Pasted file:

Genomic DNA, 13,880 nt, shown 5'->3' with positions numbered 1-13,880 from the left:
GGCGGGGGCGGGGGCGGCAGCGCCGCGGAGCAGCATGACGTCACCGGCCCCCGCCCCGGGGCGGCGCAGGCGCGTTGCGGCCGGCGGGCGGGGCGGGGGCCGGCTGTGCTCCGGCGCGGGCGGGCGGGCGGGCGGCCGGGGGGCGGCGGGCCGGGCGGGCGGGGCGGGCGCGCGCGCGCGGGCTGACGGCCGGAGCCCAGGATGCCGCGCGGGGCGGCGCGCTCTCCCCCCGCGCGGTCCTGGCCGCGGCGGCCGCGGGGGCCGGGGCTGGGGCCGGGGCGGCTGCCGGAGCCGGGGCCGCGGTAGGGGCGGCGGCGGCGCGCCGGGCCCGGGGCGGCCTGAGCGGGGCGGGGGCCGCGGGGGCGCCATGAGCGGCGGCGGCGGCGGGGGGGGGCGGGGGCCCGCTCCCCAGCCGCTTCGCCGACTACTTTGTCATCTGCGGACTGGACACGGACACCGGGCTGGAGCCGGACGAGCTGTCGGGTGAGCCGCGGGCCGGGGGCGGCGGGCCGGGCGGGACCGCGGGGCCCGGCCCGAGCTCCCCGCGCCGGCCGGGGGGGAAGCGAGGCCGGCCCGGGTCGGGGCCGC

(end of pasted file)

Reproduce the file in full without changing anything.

Genomic DNA, 13,880 nt, shown 5'->3' with positions numbered 1-13,880 from the left:
GGCGGGGGCGGGGGCGGCAGCGCCGCGGAGCAGCATGACGTCACCGGCCCCCGCCCCGGGGCGGCGCAGGCGCGTTGCGGCCGGCGGGCGGGGCGGGGGCCGGCTGTGCTCCGGCGCGGGCGGGCGGGCGGGCGGCCGGGGGGCGGCGGGCCGGGCGGGCGGGGCGGGCGCGCGCGCGCGGGCTGACGGCCGGAGCCCAGGATGCCGCGCGGGGCGGCGCGCTCTCCCCCCGCGCGGTCCTGGCCGCGGCGGCCGCGGGGGCCGGGGCTGGGGCCGGGGCGGCTGCCGGAGCCGGGGCCGCGGTAGGGGCGGCGGCGGCGCGCCGGGCCCGGGGCGGCCTGAGCGGGGCGGGGGCCGCGGGGGCGCCATGAGCGGCGGCGGCGGCGGGGGGGGGCGGGGGCCCGCTCCCCAGCCGCTTCGCCGACTACTTTGTCATCTGCGGACTGGACACGGACACCGGGCTGGAGCCGGACGAGCTGTCGGGTGAGCCGCGGGCCGGGGGCGGCGGGCCGGGCGGGACCGCGGGGCCCGGCCCGAGCTCCCCGCGCCGGCCGGGGGGGAAGCGAGGCCGGCCCGGGTCGGGGCCGC